Michael's Reviews > The League of Extraordinary Gentlemen, Vol. 1

The League of Extraordinary Gentlemen, Vol. 1 by Alan Moore
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Mar 21, 10

bookshelves: comics
Read from March 20 to 21, 2010

Though not nearly as rich and textured as Watchmen the only other Alan Moore book I've read, The League of Extraordinary Gentlemen, Vol. 1 is certainly engrossing for a comic book. Basically a Victorian boy's dream of literary characters mashed up in adventures to save London, and the British Empire, from sure ruin, these tales are imbued with a smirking racism, orientalism and naivete that makes the Charlie Chan Chinese and bitter Sikh's almost bearable. For a more detailed discussion of this topic, check out a recent article on "Victorientalism" in SteamPunk Magazine here. In this particular text, I think Captain Nemo serves as a counterbalance to some of the prevailing xenophobia, but he's also, at times, portrayed in the same panel as a saintly sage and violent brute. No in between.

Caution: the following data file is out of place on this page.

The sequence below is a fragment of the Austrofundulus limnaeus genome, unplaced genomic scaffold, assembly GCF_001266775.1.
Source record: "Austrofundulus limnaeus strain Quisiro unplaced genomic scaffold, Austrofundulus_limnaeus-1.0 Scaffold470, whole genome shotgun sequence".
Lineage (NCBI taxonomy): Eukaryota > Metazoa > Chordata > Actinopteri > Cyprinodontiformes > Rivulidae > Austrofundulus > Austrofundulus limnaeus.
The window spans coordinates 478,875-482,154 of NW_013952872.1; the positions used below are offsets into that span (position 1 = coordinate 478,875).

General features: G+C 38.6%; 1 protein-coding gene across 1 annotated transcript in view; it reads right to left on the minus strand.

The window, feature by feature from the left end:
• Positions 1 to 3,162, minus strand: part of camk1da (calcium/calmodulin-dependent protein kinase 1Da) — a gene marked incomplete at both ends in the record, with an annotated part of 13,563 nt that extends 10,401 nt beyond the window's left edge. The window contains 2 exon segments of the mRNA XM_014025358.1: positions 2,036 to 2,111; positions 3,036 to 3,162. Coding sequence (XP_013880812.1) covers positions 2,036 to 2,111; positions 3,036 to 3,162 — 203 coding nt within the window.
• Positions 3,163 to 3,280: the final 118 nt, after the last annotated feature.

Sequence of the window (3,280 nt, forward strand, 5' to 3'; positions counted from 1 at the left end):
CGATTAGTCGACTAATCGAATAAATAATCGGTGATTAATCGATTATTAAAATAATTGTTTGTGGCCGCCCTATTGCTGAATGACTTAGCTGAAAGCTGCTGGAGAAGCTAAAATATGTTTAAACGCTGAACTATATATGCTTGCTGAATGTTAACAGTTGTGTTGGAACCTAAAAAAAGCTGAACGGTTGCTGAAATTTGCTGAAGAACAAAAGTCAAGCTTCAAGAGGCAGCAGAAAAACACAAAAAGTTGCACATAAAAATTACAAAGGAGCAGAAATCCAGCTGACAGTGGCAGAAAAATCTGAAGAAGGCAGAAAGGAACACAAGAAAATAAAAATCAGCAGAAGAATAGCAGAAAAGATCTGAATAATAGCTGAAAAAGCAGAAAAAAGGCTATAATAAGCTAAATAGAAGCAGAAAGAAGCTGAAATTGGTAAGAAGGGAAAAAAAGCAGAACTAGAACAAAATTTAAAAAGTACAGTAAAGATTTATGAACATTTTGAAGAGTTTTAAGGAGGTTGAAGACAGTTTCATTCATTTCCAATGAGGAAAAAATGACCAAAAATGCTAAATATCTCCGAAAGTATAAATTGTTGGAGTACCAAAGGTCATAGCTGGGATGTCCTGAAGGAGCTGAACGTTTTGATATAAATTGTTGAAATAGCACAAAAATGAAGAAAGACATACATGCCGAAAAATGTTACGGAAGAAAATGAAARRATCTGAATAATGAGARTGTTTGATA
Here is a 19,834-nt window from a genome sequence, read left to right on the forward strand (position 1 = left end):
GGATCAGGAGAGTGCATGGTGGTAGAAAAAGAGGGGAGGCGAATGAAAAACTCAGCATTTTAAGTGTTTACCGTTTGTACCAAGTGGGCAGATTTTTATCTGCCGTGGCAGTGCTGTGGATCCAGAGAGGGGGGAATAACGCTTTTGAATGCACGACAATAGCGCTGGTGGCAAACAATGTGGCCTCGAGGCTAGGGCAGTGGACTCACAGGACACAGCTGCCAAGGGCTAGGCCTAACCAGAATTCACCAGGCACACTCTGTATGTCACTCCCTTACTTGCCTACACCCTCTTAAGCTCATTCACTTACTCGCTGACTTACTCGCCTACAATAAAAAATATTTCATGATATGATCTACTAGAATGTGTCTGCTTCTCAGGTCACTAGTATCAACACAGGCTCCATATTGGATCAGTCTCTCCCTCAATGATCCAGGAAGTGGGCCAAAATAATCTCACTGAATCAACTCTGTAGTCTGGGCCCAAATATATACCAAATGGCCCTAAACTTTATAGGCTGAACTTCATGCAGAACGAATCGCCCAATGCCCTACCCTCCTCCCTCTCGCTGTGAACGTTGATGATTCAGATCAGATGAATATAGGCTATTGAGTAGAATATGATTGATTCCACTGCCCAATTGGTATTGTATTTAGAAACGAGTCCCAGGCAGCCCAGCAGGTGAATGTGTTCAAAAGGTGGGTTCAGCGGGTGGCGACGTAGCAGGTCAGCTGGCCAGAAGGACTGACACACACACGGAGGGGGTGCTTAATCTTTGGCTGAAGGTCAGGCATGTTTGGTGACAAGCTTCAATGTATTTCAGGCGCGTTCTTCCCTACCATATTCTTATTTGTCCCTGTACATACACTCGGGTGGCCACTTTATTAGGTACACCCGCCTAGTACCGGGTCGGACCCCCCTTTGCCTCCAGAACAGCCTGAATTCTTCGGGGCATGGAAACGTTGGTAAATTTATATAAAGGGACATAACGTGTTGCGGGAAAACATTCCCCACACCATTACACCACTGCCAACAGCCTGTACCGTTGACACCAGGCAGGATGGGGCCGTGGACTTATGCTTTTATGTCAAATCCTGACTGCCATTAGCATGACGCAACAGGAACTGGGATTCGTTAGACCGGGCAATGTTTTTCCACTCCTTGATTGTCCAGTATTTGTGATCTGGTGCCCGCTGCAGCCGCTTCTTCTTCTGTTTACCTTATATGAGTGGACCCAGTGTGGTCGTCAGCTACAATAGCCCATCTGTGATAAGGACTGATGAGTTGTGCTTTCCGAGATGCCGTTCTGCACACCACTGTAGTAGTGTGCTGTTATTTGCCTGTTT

Alan Moore is a master of big reveals, so in each chapter of this narrative, we see bigger and bigger vehicles and more and more imposing enemy lairs. He can also tell a pretty engaging story, with some bearable dialogue and well-developed characters (for a comic book). What I think is unfair, is Moore's deification in the comics world. I agree that he is far and away one of the best writers in the field, but without the brilliant and understated art of his collaborators, many of his stories would seem overblown and ridiculous. Here Kevin O'Neill does as Dave Gibbons did with Watchmen, using very simple panels with strictly defined boundaries and art that is, if not realistic, simple and striving for a sort of real representation of a possible world.
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